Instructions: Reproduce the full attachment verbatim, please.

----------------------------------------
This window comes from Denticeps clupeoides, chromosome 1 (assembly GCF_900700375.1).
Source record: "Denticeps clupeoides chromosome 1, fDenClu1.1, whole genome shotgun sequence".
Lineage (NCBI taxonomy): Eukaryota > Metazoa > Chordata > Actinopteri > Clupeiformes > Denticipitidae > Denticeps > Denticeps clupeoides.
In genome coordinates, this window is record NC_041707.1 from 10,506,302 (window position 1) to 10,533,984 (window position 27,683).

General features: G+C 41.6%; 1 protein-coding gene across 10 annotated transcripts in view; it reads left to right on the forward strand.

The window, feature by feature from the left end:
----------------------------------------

This window comes from Denticeps clupeoides, chromosome 1 (assembly GCF_900700375.1).
Source record: "Denticeps clupeoides chromosome 1, fDenClu1.1, whole genome shotgun sequence".
Lineage (NCBI taxonomy): Eukaryota > Metazoa > Chordata > Actinopteri > Clupeiformes > Denticipitidae > Denticeps > Denticeps clupeoides.
In genome coordinates, this window is record NC_041707.1 from 10,506,302 (window position 1) to 10,533,984 (window position 27,683).

General features: G+C 41.6%; 1 protein-coding gene across 10 annotated transcripts in view; it reads left to right on the forward strand.

The window, feature by feature from the left end: